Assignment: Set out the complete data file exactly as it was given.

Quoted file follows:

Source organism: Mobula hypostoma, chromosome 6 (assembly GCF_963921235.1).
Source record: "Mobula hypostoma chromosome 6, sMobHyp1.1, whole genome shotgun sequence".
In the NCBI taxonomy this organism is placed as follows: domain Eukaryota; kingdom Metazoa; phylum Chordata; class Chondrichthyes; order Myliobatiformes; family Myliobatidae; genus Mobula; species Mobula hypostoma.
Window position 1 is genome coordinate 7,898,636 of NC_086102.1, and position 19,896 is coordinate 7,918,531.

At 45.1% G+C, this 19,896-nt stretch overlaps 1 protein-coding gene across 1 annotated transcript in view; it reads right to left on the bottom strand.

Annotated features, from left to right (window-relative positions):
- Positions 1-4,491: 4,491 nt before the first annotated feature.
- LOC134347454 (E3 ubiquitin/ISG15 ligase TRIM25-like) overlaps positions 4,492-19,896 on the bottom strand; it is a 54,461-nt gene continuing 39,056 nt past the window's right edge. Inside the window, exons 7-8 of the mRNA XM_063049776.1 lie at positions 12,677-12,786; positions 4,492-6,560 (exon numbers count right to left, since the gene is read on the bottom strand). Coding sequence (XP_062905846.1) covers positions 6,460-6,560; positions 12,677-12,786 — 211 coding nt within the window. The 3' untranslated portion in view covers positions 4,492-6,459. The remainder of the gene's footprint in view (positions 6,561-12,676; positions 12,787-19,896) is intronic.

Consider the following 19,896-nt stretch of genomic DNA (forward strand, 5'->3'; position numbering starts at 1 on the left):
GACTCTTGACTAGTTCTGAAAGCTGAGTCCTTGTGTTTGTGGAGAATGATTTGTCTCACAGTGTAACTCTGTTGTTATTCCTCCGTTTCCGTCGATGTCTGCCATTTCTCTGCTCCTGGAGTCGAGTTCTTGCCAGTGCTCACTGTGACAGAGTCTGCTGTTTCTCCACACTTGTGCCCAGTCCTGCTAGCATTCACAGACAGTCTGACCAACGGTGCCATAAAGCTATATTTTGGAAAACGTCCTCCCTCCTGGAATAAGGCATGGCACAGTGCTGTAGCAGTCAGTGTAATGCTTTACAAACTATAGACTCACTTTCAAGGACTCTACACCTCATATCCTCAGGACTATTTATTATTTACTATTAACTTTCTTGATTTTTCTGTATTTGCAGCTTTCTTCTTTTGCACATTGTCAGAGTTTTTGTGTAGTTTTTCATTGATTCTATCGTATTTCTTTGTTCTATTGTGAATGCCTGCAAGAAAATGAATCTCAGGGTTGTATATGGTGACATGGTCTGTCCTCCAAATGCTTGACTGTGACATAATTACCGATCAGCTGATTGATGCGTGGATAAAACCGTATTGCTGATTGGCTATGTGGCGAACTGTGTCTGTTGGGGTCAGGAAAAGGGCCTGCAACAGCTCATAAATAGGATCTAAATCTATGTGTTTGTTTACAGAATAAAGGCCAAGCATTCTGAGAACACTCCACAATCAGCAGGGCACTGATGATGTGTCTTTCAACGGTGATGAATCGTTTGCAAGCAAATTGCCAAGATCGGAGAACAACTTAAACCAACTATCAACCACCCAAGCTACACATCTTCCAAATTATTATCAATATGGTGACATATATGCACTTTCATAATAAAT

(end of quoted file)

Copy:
Source organism: Mobula hypostoma, chromosome 6 (assembly GCF_963921235.1).
Source record: "Mobula hypostoma chromosome 6, sMobHyp1.1, whole genome shotgun sequence".
In the NCBI taxonomy this organism is placed as follows: domain Eukaryota; kingdom Metazoa; phylum Chordata; class Chondrichthyes; order Myliobatiformes; family Myliobatidae; genus Mobula; species Mobula hypostoma.
Window position 1 is genome coordinate 7,898,636 of NC_086102.1, and position 19,896 is coordinate 7,918,531.

At 45.1% G+C, this 19,896-nt stretch overlaps 1 protein-coding gene across 1 annotated transcript in view; it reads right to left on the bottom strand.

Annotated features, from left to right (window-relative positions):
- Positions 1-4,491: 4,491 nt before the first annotated feature.
- LOC134347454 (E3 ubiquitin/ISG15 ligase TRIM25-like) overlaps positions 4,492-19,896 on the bottom strand; it is a 54,461-nt gene continuing 39,056 nt past the window's right edge. Inside the window, exons 7-8 of the mRNA XM_063049776.1 lie at positions 12,677-12,786; positions 4,492-6,560 (exon numbers count right to left, since the gene is read on the bottom strand). Coding sequence (XP_062905846.1) covers positions 6,460-6,560; positions 12,677-12,786 — 211 coding nt within the window. The 3' untranslated portion in view covers positions 4,492-6,459. The remainder of the gene's footprint in view (positions 6,561-12,676; positions 12,787-19,896) is intronic.

Consider the following 19,896-nt stretch of genomic DNA (forward strand, 5'->3'; position numbering starts at 1 on the left):
GACTCTTGACTAGTTCTGAAAGCTGAGTCCTTGTGTTTGTGGAGAATGATTTGTCTCACAGTGTAACTCTGTTGTTATTCCTCCGTTTCCGTCGATGTCTGCCATTTCTCTGCTCCTGGAGTCGAGTTCTTGCCAGTGCTCACTGTGACAGAGTCTGCTGTTTCTCCACACTTGTGCCCAGTCCTGCTAGCATTCACAGACAGTCTGACCAACGGTGCCATAAAGCTATATTTTGGAAAACGTCCTCCCTCCTGGAATAAGGCATGGCACAGTGCTGTAGCAGTCAGTGTAATGCTTTACAAACTATAGACTCACTTTCAAGGACTCTACACCTCATATCCTCAGGACTATTTATTATTTACTATTAACTTTCTTGATTTTTCTGTATTTGCAGCTTTCTTCTTTTGCACATTGTCAGAGTTTTTGTGTAGTTTTTCATTGATTCTATCGTATTTCTTTGTTCTATTGTGAATGCCTGCAAGAAAATGAATCTCAGGGTTGTATATGGTGACATGGTCTGTCCTCCAAATGCTTGACTGTGACATAATTACCGATCAGCTGATTGATGCGTGGATAAAACCGTATTGCTGATTGGCTATGTGGCGAACTGTGTCTGTTGGGGTCAGGAAAAGGGCCTGCAACAGCTCATAAATAGGATCTAAATCTATGTGTTTGTTTACAGAATAAAGGCCAAGCATTCTGAGAACACTCCACAATCAGCAGGGCACTGATGATGTGTCTTTCAACGGTGATGAATCGTTTGCAAGCAAATTGCCAAGATCGGAGAACAACTTAAACCAACTATCAACCACCCAAGCTACACATCTTCCAAATTATTATCAATATGGTGACATATATGCACTTTCATAATAAAT